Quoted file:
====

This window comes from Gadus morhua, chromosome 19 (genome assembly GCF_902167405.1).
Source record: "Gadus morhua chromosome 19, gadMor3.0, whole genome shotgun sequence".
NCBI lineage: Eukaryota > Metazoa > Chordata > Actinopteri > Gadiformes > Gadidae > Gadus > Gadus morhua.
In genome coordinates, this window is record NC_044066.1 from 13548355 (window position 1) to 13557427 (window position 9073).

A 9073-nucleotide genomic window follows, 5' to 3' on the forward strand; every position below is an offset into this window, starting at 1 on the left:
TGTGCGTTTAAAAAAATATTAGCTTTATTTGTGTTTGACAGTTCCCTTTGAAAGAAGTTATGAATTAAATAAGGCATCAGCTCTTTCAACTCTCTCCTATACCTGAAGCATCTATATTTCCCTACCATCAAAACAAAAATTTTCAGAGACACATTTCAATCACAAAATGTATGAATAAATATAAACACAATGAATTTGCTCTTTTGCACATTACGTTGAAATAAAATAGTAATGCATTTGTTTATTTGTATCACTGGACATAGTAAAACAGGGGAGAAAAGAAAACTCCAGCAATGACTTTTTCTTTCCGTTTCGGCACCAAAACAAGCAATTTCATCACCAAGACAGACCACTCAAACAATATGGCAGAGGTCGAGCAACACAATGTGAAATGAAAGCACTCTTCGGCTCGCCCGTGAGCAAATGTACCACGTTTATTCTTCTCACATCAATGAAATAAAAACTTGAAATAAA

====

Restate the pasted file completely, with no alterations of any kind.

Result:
This window comes from Gadus morhua, chromosome 19 (genome assembly GCF_902167405.1).
Source record: "Gadus morhua chromosome 19, gadMor3.0, whole genome shotgun sequence".
NCBI lineage: Eukaryota > Metazoa > Chordata > Actinopteri > Gadiformes > Gadidae > Gadus > Gadus morhua.
In genome coordinates, this window is record NC_044066.1 from 13548355 (window position 1) to 13557427 (window position 9073).

A 9073-nucleotide genomic window follows, 5' to 3' on the forward strand; every position below is an offset into this window, starting at 1 on the left:
TGTGCGTTTAAAAAAATATTAGCTTTATTTGTGTTTGACAGTTCCCTTTGAAAGAAGTTATGAATTAAATAAGGCATCAGCTCTTTCAACTCTCTCCTATACCTGAAGCATCTATATTTCCCTACCATCAAAACAAAAATTTTCAGAGACACATTTCAATCACAAAATGTATGAATAAATATAAACACAATGAATTTGCTCTTTTGCACATTACGTTGAAATAAAATAGTAATGCATTTGTTTATTTGTATCACTGGACATAGTAAAACAGGGGAGAAAAGAAAACTCCAGCAATGACTTTTTCTTTCCGTTTCGGCACCAAAACAAGCAATTTCATCACCAAGACAGACCACTCAAACAATATGGCAGAGGTCGAGCAACACAATGTGAAATGAAAGCACTCTTCGGCTCGCCCGTGAGCAAATGTACCACGTTTATTCTTCTCACATCAATGAAATAAAAACTTGAAATAAA